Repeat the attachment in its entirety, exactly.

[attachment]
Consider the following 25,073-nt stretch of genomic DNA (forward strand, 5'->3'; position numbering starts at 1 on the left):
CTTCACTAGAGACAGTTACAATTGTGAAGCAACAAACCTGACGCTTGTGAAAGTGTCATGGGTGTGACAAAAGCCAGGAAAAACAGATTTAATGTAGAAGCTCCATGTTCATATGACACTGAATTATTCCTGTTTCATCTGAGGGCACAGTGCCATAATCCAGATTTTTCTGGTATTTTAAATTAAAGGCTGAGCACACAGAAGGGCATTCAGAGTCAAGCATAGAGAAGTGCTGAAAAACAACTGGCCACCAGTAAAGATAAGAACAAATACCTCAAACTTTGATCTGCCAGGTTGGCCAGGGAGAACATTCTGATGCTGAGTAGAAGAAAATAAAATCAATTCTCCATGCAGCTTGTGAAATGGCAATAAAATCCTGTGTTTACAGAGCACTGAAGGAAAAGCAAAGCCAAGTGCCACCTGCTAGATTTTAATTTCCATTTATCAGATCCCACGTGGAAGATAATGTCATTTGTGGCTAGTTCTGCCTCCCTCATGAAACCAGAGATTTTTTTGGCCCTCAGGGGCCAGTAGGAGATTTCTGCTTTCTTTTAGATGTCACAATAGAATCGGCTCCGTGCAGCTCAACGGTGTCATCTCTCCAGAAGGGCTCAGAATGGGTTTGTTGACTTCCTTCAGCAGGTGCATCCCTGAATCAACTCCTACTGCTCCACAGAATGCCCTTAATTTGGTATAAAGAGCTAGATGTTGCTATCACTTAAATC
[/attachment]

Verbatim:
Consider the following 25,073-nt stretch of genomic DNA (forward strand, 5'->3'; position numbering starts at 1 on the left):
CTTCACTAGAGACAGTTACAATTGTGAAGCAACAAACCTGACGCTTGTGAAAGTGTCATGGGTGTGACAAAAGCCAGGAAAAACAGATTTAATGTAGAAGCTCCATGTTCATATGACACTGAATTATTCCTGTTTCATCTGAGGGCACAGTGCCATAATCCAGATTTTTCTGGTATTTTAAATTAAAGGCTGAGCACACAGAAGGGCATTCAGAGTCAAGCATAGAGAAGTGCTGAAAAACAACTGGCCACCAGTAAAGATAAGAACAAATACCTCAAACTTTGATCTGCCAGGTTGGCCAGGGAGAACATTCTGATGCTGAGTAGAAGAAAATAAAATCAATTCTCCATGCAGCTTGTGAAATGGCAATAAAATCCTGTGTTTACAGAGCACTGAAGGAAAAGCAAAGCCAAGTGCCACCTGCTAGATTTTAATTTCCATTTATCAGATCCCACGTGGAAGATAATGTCATTTGTGGCTAGTTCTGCCTCCCTCATGAAACCAGAGATTTTTTTGGCCCTCAGGGGCCAGTAGGAGATTTCTGCTTTCTTTTAGATGTCACAATAGAATCGGCTCCGTGCAGCTCAACGGTGTCATCTCTCCAGAAGGGCTCAGAATGGGTTTGTTGACTTCCTTCAGCAGGTGCATCCCTGAATCAACTCCTACTGCTCCACAGAATGCCCTTAATTTGGTATAAAGAGCTAGATGTTGCTATCACTTAAATC